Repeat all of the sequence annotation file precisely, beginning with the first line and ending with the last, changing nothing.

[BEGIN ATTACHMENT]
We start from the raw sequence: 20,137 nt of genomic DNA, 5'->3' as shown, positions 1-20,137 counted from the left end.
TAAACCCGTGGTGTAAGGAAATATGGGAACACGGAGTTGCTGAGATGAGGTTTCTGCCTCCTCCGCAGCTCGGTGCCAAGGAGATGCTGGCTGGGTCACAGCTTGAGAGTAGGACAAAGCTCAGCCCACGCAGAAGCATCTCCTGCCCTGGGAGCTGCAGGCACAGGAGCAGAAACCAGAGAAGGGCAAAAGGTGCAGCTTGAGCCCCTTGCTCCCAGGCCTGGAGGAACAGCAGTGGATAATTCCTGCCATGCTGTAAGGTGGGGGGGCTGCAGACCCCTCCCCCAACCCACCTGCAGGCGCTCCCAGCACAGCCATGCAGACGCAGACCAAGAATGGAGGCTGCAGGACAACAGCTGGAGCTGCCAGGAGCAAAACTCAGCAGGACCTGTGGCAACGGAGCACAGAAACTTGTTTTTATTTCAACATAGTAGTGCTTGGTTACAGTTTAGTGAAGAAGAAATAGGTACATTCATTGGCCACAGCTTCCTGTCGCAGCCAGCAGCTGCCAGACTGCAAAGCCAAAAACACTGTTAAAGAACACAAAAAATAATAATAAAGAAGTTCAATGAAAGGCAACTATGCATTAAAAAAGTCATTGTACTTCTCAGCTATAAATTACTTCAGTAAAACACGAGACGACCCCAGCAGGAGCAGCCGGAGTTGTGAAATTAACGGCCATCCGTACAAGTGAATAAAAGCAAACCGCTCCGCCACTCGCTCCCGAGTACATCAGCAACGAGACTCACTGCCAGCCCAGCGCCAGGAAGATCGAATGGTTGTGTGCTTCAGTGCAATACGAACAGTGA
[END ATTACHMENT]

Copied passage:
We start from the raw sequence: 20,137 nt of genomic DNA, 5'->3' as shown, positions 1-20,137 counted from the left end.
TAAACCCGTGGTGTAAGGAAATATGGGAACACGGAGTTGCTGAGATGAGGTTTCTGCCTCCTCCGCAGCTCGGTGCCAAGGAGATGCTGGCTGGGTCACAGCTTGAGAGTAGGACAAAGCTCAGCCCACGCAGAAGCATCTCCTGCCCTGGGAGCTGCAGGCACAGGAGCAGAAACCAGAGAAGGGCAAAAGGTGCAGCTTGAGCCCCTTGCTCCCAGGCCTGGAGGAACAGCAGTGGATAATTCCTGCCATGCTGTAAGGTGGGGGGGCTGCAGACCCCTCCCCCAACCCACCTGCAGGCGCTCCCAGCACAGCCATGCAGACGCAGACCAAGAATGGAGGCTGCAGGACAACAGCTGGAGCTGCCAGGAGCAAAACTCAGCAGGACCTGTGGCAACGGAGCACAGAAACTTGTTTTTATTTCAACATAGTAGTGCTTGGTTACAGTTTAGTGAAGAAGAAATAGGTACATTCATTGGCCACAGCTTCCTGTCGCAGCCAGCAGCTGCCAGACTGCAAAGCCAAAAACACTGTTAAAGAACACAAAAAATAATAATAAAGAAGTTCAATGAAAGGCAACTATGCATTAAAAAAGTCATTGTACTTCTCAGCTATAAATTACTTCAGTAAAACACGAGACGACCCCAGCAGGAGCAGCCGGAGTTGTGAAATTAACGGCCATCCGTACAAGTGAATAAAAGCAAACCGCTCCGCCACTCGCTCCCGAGTACATCAGCAACGAGACTCACTGCCAGCCCAGCGCCAGGAAGATCGAATGGTTGTGTGCTTCAGTGCAATACGAACAGTGA